“Remake” is a dirty word in horror, to the extent the recent re-imagining of Eli Roth’s execrable Cabin Fever led to much pearl clutching throughout the community (as though the original was any good in the first place?). However, there’s a grand tradition of remakes in horror and, by extension, sci-fi from John Carpenter’s The Thing to Breck Eisner’s The Crazies. Rebooting 1981’s The Queen of Black Magic seems less fraught with difficulties as most of the people who stumble upon it on Shudder won’t have seen, or even be aware of, the original film.
It’s worth noting, though, that the 1981 version is notorious for its gross-out gore, so whoever is attempting to remake it for a modern audience will have to up the ante considerably on that front, if he or she is to compete. In a classy touch, shots from the original movie play over the remake’s closing credits, suggesting the filmmakers were looking to pay homage to rather than outdo their predecessors. Thankfully, the action remains in Indonesia, with an Indonesian cast and crew, rather than being transplanted to the U.S., which tends to strip movies like this of their inherent strangeness.
We join a big, loud family consisting of Hanif (Ario Bayu) and Nadya (Hannah Al Rashid) and their adorable three kids, Dina (Adhisty Zara), Sandi (Ari Irham) and Haqi (Muzakki Ramdhan), en route to the orphanage where Dad grew up alongside BFFs Anton (Tanta Ginting) and Jefri (Miller Khan), who similarly arrive with their wives in tow. Along the way, though, Hanif accidentally hits a deer. Then, the camera pans over to let us know there’s a bloodied corpse just out of view. Evidently, something dark is going on around these parts.
The gang has descended on their old stomping ground to pay their respects to old Mr. Bandi (Yayu A.W. Unru), who’s in a bad way. He’s being tended to by fellow grown-up orphans Maman (Ade Firman Hakim) and Siti (Sheila Dara Aisha) while the rest of the orphanage is away on a day trip. The only two remaining kids are surly teens Hasbi (Giulio Parengkuan) and Rani (Shenina Cinnamon) who tell curious little Haqi a creepy ghost story involving former aide Ms. Mirah (Ruth Marini) and her young charge Murni (played by Khayla Maharani as a child and Putri Ayudya as an adult).
A creepy old orphanage is a classic setting for a horror movie, but The Queen of Black Magic injects some proper, spine-chilling scare appeal with the tale of Mirah. There’s a green door that hasn’t been opened for 20 years, behind which the crazy old woman allegedly killed herself by bashing her head against the door. Meanwhile, Murni went missing, never to be found again. It’s a helluva ghost story, super-scary even without any follow-up, and little Ramdhan plays it to perfection, all wide-eyed terror, even though his desire to know more can’t be quenched.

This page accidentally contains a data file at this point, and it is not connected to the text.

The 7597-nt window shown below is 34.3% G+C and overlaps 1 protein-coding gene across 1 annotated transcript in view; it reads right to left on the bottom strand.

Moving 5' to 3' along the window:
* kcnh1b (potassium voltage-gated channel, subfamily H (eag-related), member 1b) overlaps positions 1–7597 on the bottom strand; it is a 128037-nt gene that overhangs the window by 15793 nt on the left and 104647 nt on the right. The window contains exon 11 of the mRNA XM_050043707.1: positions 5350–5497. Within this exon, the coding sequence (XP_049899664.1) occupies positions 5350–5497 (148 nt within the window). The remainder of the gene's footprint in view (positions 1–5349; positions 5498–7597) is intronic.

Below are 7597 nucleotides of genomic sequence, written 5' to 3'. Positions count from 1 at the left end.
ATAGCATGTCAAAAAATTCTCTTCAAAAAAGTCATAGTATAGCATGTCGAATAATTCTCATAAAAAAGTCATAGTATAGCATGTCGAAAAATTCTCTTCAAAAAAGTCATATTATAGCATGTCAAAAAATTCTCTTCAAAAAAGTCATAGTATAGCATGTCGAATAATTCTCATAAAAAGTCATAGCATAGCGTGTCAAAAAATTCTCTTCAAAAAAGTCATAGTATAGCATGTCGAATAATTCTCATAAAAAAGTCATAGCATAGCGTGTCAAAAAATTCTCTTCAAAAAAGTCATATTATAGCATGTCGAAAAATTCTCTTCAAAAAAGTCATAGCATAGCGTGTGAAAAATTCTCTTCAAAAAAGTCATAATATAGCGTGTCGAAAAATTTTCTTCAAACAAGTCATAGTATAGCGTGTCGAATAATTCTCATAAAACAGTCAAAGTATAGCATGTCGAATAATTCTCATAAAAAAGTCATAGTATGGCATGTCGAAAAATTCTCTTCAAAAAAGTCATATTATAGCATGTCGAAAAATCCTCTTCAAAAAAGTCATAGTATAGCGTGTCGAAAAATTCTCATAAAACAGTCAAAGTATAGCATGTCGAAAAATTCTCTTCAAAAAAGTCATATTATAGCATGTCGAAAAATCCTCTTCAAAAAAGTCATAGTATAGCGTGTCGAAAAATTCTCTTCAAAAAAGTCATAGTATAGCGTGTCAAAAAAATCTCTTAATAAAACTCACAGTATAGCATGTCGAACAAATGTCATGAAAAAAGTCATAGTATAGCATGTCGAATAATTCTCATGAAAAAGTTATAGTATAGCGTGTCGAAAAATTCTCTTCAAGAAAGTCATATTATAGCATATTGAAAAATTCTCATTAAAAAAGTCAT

If it seems like there are way too many characters at play here, well, that’s part of the fun. Director Kimo Stamboel (Headshot) sets up plenty of potential victims for his villainess and, impressively, tortures the living hell out of each and every one of them, including the kids. There’s a palpable sense of unease in The Queen of Black Magic that rarely lets up. Just when it appears things couldn’t possibly get any worse, they do – lack of phone signal is practically a non-issue here. Most of the action is relegated to the orphanage, but even when characters venture outside its walls, there’s no respite from the horror.
Discussing the movie without spoiling its many dark delights is difficult but suffice to say creepy-crawlies feature prominently and there’s a truly horrible death by bugs early on, as well as a subsequent moment involving them being torn out of someone’s arm, so sufferers of entomophobia need not apply. The makeup and SFX are truly astounding, particularly during a scene involving a character slicing her own skin off. If CGI has been utilized to cover the joins, it’s completely imperceptible here (a talking severed head is a remarkable achievement, however they did it).
Mirah herself is a terrifying creation, from her gait to her oozing black licorice mouth. There’s an element of Japanese ghost to her look, with a moment involving a TV recalling Ringu’s Sadako. However, The Queen of Black Magic plays with this well-established idea in a clever and completely unexpected way, again to a nerve-shredding extent, ensuring Mirah is 100 percent her own thing.
Stamboel is working from a script by Joko Anwar, who was responsible for last year’s impressive chiller Impetigore (also available to watch on Shudder). That movie boasted many of the same ritualistic stylings of this one, but here the envelope is pushed even further. Accusations of “torture porn” may abound but this is not gore for gore’s sake. The sickening scenarios in which the cast of characters find themselves are punishments conjured up by a scorned woman who’s out for revenge. They’re difficult to watch, but because we feel for the victims, not because we’re grossed out.
Still, The Queen of Black Magic definitely isn’t for the fainthearted, or stomached. Once the setup is out of the way, Stamboel’s film is relentless. The moments of respite are few and far between – even lifelong horror fans will find their mettle tested. Stick with it, though, and your commitment will be rewarded. This is a profoundly frightening movie that grabs a hold of you and doesn’t let go. The performances are strong across the board and the gore is eye-poppingly extreme. If that’s not a glowing recommendation for a remake, I don’t know what is.
Catch The Queen of Black Magic on Shudder from January 28, 2021
WICKED RATING: 8/10
Director(s): Kimo Stamboel
Writer(s): Joko Anwar
Stars: Ario Bayu, Hannah Al Rashid, Adhisty Zara, Muzakki Ramdhan, Ari Irham
Release date: January 28, 2021 (Shudder)
Studio/Production Company: Rapi Films
Run Time: 99 minutes